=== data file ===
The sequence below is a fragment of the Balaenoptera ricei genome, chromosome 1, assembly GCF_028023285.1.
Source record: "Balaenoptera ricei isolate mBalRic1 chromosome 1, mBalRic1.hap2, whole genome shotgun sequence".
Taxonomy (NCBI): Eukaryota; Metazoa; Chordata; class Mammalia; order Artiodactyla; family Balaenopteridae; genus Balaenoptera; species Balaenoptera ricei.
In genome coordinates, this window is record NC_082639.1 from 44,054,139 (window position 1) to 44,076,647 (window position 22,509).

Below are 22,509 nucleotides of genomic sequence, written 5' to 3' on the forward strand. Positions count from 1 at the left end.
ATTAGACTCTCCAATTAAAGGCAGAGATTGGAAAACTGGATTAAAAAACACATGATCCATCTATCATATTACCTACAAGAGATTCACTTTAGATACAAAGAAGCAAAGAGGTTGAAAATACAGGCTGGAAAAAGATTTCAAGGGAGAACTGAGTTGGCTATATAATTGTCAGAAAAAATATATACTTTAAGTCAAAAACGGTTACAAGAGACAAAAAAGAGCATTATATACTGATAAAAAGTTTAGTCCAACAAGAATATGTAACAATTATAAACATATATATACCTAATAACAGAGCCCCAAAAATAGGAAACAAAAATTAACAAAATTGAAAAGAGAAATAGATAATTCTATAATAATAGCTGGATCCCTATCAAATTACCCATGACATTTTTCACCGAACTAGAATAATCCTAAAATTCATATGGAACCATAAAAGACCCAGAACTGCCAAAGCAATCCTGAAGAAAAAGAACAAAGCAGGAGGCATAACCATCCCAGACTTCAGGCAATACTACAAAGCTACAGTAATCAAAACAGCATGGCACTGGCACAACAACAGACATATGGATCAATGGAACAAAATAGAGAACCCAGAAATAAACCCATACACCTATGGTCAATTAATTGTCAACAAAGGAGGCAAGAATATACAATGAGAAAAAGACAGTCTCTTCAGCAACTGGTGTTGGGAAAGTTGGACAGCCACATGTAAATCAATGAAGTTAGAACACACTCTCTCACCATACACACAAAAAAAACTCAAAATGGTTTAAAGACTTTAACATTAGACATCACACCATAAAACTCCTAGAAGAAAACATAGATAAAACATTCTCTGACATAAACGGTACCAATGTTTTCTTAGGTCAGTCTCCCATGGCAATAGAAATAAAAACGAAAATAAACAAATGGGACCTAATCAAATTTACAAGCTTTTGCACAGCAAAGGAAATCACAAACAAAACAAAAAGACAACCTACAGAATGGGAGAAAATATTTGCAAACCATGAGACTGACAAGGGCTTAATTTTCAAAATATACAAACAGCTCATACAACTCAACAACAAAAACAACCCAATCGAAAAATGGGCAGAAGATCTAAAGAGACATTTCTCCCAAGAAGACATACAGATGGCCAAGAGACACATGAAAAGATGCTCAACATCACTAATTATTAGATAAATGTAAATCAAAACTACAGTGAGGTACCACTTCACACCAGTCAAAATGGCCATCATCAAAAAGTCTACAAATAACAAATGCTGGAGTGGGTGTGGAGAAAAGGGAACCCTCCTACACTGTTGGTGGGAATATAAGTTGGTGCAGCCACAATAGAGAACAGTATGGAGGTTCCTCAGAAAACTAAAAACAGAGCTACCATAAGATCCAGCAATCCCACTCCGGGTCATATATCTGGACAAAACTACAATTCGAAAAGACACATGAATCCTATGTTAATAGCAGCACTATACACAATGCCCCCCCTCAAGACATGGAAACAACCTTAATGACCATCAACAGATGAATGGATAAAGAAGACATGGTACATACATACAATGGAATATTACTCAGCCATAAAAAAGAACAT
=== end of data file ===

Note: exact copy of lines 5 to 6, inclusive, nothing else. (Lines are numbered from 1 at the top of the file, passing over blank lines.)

Below are 22,509 nucleotides of genomic sequence, written 5' to 3' on the forward strand. Positions count from 1 at the left end.
ATTAGACTCTCCAATTAAAGGCAGAGATTGGAAAACTGGATTAAAAAACACATGATCCATCTATCATATTACCTACAAGAGATTCACTTTAGATACAAAGAAGCAAAGAGGTTGAAAATACAGGCTGGAAAAAGATTTCAAGGGAGAACTGAGTTGGCTATATAATTGTCAGAAAAAATATATACTTTAAGTCAAAAACGGTTACAAGAGACAAAAAAGAGCATTATATACTGATAAAAAGTTTAGTCCAACAAGAATATGTAACAATTATAAACATATATATACCTAATAACAGAGCCCCAAAAATAGGAAACAAAAATTAACAAAATTGAAAAGAGAAATAGATAATTCTATAATAATAGCTGGATCCCTATCAAATTACCCATGACATTTTTCACCGAACTAGAATAATCCTAAAATTCATATGGAACCATAAAAGACCCAGAACTGCCAAAGCAATCCTGAAGAAAAAGAACAAAGCAGGAGGCATAACCATCCCAGACTTCAGGCAATACTACAAAGCTACAGTAATCAAAACAGCATGGCACTGGCACAACAACAGACATATGGATCAATGGAACAAAATAGAGAACCCAGAAATAAACCCATACACCTATGGTCAATTAATTGTCAACAAAGGAGGCAAGAATATACAATGAGAAAAAGACAGTCTCTTCAGCAACTGGTGTTGGGAAAGTTGGACAGCCACATGTAAATCAATGAAGTTAGAACACACTCTCTCACCATACACACAAAAAAAACTCAAAATGGTTTAAAGACTTTAACATTAGACATCACACCATAAAACTCCTAGAAGAAAACATAGATAAAACATTCTCTGACATAAACGGTACCAATGTTTTCTTAGGTCAGTCTCCCATGGCAATAGAAATAAAAACGAAAATAAACAAATGGGACCTAATCAAATTTACAAGCTTTTGCACAGCAAAGGAAATCACAAACAAAACAAAAAGACAACCTACAGAATGGGAGAAAATATTTGCAAACCATGAGACTGACAAGGGCTTAATTTTCAAAATATACAAACAGCTCATACAACTCAACAACAAAAACAACCCAATCGAAAAATGGGCAGAAGATCTAAAGAGACATTTCTCCCAAGAAGACATACAGATGGCCAAGAGACACATGAAAAGATGCTCAACATCACTAATTATTAGATAAATGTAAATCAAAACTACAGTGAGGTACCACTTCACACCAGTCAAAATGGCCATCATCAAAAAGTCTACAAATAACAAATGCTGGAGTGGGTGTGGAGAAAAGGGAACCCTCCTACACTGTTGGTGGGAATATAAGTTGGTGCAGCCACAATAGAGAACAGTATGGAGGTTCCTCAGAAAACTAAAAACAGAGCTACCATAAGATCCAGCAATCCCACTCCGGGTCATATATCTGGACAAAACTACAATTCGAAAAGACACATGAATCCTATGTTAATAGCAGCACTATACACAATGCCCCCCCTCAAGACATGGAAACAACCTTAATGACCATCAACAGATGAATGGATAAAGAAGACATGGTACATACATACAATGGAATATTACTCAGCCATAAAAAAGAACAT